John Lewis
Online trading and the upcoming Queen's Diamond Jubilee have helped John Lewis sales (Reuters)

John Lewis, Britain's biggest department store chain, continued to buck the dismal retail market trend with yet another set of double-digit weekly sales growth.

Rainy weather, imminent Diamond Jubilee celebrations, and internet shoppers all helped boost John Lewis sales in the week to 19 May, despite a drastic monthly decline in overall UK retail sales.

"John Lewis enjoyed another solid week, comfortably up on last year," Simon Russell, director of retail operations development at John Lewis, said in a statement.

"Comparisons are as tricky as ever with the weather and the tail end of the digital switchover on our side while at the same time we were up against some strong trade thanks to some active price matching of a competitor's sale last year."

Overall sales for John Lewis were up 11.6 percent to £59.7m when compared with the same week the year before.

John Lewis online saw sales growth of 37.5 percent.

There was also a rush for Jubilee-theme items, with the Queen's coronation anniversary ahead in early June.

"Bunting, bowler hats and tea towels were the best sellers and will adorn the most stylish street parties," Russell said.

Wet weather has led to a surge in demand for outdoor clothing rather than the summer range products, as fashion sales managed to grow 2 percent despite difficult comparative measures and the rain.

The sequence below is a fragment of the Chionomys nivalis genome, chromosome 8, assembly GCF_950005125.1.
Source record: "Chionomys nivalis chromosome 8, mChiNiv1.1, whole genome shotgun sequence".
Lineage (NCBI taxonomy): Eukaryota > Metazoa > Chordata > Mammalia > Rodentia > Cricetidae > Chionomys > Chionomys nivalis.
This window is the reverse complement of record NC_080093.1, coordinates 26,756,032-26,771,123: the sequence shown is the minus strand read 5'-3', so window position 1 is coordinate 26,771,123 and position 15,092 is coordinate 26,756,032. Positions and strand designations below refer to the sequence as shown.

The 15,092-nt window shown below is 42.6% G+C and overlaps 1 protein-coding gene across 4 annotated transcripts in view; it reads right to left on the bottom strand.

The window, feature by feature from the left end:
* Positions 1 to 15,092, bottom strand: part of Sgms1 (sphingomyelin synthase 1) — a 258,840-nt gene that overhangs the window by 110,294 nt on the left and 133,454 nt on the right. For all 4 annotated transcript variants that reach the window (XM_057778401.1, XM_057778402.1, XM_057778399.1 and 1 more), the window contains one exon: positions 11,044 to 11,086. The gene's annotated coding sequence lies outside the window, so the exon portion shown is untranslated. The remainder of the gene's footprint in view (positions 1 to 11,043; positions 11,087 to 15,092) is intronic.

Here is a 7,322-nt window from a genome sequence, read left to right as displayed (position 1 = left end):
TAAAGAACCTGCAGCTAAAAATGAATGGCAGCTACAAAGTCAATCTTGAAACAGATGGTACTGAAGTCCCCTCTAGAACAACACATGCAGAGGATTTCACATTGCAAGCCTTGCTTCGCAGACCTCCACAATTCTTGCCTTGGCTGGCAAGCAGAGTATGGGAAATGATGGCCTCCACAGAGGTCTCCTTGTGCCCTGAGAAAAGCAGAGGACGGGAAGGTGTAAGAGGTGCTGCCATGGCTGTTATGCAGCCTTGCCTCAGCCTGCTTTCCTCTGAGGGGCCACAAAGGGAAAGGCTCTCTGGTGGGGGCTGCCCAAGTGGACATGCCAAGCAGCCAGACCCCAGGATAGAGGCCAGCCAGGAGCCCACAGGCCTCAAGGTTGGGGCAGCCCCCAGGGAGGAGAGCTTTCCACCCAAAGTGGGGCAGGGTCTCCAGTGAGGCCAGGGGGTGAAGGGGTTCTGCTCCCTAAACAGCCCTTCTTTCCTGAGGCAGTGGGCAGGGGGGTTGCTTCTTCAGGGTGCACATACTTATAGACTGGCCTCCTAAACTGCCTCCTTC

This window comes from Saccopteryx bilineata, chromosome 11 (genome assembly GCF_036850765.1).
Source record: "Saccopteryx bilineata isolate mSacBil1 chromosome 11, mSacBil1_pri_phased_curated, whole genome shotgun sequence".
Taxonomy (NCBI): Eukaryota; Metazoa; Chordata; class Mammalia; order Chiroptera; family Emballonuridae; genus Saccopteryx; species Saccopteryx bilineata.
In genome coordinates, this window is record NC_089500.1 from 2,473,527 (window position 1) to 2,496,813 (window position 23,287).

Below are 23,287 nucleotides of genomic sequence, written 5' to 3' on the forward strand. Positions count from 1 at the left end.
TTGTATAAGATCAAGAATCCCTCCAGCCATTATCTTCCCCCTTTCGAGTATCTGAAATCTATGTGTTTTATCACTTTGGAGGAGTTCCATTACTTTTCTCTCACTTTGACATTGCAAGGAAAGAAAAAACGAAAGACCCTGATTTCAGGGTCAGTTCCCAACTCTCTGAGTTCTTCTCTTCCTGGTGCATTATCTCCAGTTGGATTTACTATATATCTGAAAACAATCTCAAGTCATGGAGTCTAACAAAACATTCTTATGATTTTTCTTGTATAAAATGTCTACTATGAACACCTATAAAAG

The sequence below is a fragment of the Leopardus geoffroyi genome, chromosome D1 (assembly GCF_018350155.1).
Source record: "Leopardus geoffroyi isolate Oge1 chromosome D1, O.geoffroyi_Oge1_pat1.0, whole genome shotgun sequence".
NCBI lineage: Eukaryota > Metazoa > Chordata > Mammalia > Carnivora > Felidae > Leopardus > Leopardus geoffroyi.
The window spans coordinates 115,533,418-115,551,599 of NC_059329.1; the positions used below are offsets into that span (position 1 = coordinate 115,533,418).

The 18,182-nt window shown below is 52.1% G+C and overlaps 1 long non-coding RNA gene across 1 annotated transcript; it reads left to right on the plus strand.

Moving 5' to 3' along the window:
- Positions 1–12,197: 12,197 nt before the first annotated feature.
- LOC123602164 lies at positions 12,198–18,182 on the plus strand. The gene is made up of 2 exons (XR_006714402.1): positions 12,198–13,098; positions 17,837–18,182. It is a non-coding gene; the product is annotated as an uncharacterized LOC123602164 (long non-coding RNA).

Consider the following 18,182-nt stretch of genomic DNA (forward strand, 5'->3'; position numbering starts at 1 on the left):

"The first signs of summer appearing, combined with the run-up to half term and the extended bank holiday weekend, should give us a much needed spike in demand for summer fashion and outdoor assortments," Russell said.

UK retail sales plummet

Although John Lewis has seen success in recent months, the general trading environment is dreary, with the eurozone crisis and government austerity helping to push the UK back into recession.

As a result UK retail sales plunged in April by 2.3 percent month-on-month.

This was the sharpest fall in two years, made more acute by a late surge in petrol buying in March after panic spread when the threat of a tanker driver strike loomed, but never materialised.

Britain's economy contracted by 0.3 percent in the first three months of 2012, according to downwardly-revised Office for National Statistics (ONS) figures, meaning the country is in a deeper recession than was first thought.

It was driven by a drastic fall in output from the construction sector and follows a 0.3 percent GDP contraction in the last quarter of 2011.

While the Diamond Jubilee is boosting John Lewis sales, the Bank of England said the two days off in June - one a bank holiday moved from May and one a public holiday for the Diamond Jubilee itself - will cause a -0.5 percent drag on the economy, making it likely that Britain will be in recession for a third consecutive quarter.

The Bank also revised down its UK growth forecast for 2012 from to 0.8 percent from 1.5 percent.